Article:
Innovation | 01.05.21
Advisors Should Brace for Coming Wave of Retail Crypto Funds
Bitcoin the cryptocurrency has had a very shiny year.
Over the past 12 months, the price of the digital asset has shot up 150%. You could even say it soared.
At one point, fleetingly, as of Dec. 1, BTC, as it is listed on digital currency exchanges (e.g. Binance, Kraken, and Coinbase), notched a new record high – just below $20,000.
Now the question, naturally, becomes whether crypto has any place in a retail investor’s asset allocation – and let’s stipulate it may not.
Overcoming a Troubled Past
The last time the 20K milestone came into view, three years ago, BTC nosedived over the course of the next three months, falling all the way back down to $6,000 as of early 2018.
And then the talk of crypto died down. Until it came back, right after the start of the pandemic, as the world’s central banks began pumping the system with liquidity, raising fears about inflation and the prospect for devalued fiat money.
Now that Bitcoin is once again flirting with record-level territory, trading in spot markets at about $18,300 as of Dec. 9, will this time be different?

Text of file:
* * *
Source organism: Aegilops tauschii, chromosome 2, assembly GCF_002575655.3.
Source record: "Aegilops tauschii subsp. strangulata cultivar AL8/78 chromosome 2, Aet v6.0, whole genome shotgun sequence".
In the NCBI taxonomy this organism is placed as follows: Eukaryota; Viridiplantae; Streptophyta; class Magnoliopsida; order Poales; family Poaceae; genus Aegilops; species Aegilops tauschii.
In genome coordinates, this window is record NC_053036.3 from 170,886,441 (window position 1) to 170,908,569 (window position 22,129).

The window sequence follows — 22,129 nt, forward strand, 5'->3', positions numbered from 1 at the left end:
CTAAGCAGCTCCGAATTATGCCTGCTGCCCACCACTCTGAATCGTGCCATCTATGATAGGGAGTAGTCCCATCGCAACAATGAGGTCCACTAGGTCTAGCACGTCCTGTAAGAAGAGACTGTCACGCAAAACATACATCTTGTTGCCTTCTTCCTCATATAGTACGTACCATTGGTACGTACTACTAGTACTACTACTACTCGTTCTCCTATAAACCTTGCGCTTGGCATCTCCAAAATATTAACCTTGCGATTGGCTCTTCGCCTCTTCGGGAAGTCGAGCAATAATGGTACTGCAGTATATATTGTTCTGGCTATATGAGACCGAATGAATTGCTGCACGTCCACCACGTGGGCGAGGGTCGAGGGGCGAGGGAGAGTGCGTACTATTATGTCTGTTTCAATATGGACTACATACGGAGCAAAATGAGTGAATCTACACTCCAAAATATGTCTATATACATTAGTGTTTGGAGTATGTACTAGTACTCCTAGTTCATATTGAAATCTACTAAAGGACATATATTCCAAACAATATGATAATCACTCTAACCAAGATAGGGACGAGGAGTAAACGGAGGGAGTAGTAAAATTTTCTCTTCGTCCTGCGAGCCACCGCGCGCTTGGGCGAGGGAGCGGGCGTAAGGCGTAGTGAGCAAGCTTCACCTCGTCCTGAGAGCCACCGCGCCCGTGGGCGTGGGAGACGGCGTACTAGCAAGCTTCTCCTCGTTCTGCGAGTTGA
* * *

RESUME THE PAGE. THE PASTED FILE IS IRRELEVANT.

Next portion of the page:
That's one question being bandied about. Another question, one that advisors can expect to get more frequently, particularly from younger clients: should I be investing in crypto?
Crypto Products Are Here
More banks and money managers are making that case, arguing for at least a small (up to 5%) allocation. Meanwhile, there has been a parade of hedge fund luminaries taking to the CNBC airwaves to declare that they now own Bitcoin, making it seem safe for institutional investors – who are accessing Bitcoin via CME-traded derivatives – pushing up the price of the asset some call “digital gold.”
For some advisors, the time has arrived to at least be conversant in the various crypto investment products that are gaining in popularity, and to prepare for new ones in the pipeline.
The best-known and fastest growing fund is the Grayscale Bitcoin Trust. It’s a security offering, set up solely to passively hold BTC. Structured like the share of a stock offering, the trust is incorporated in the state of Delaware and registered with the U.S. Securities and Exchange Commission.
Grayscale, which now advertises in a rock ‘n roll infused cable television commercials, recently saw its assets surpass $10 billion. Most of that is in the Grayscale BTC product.
The Grayscale BTC product is a closed-end fund; it changes hands in over-the-counter, or OTC, markets, as opposed to on an exchange. Its ticker is GBTC. While GBTC issues new shares periodically, there’s no option to redeem shares.
Because many investors find it easier to trade Bitcoin via GBTC, the product has been in demand even relative to its red-hot underlying asset, i.e. BTC itself, meaning that if you were to invest in BTC directly you could gain the same $100 worth of exposure for 30% less than what it would cost via GBTC, which right now is $23 per share.
ETFs Loom on Horizon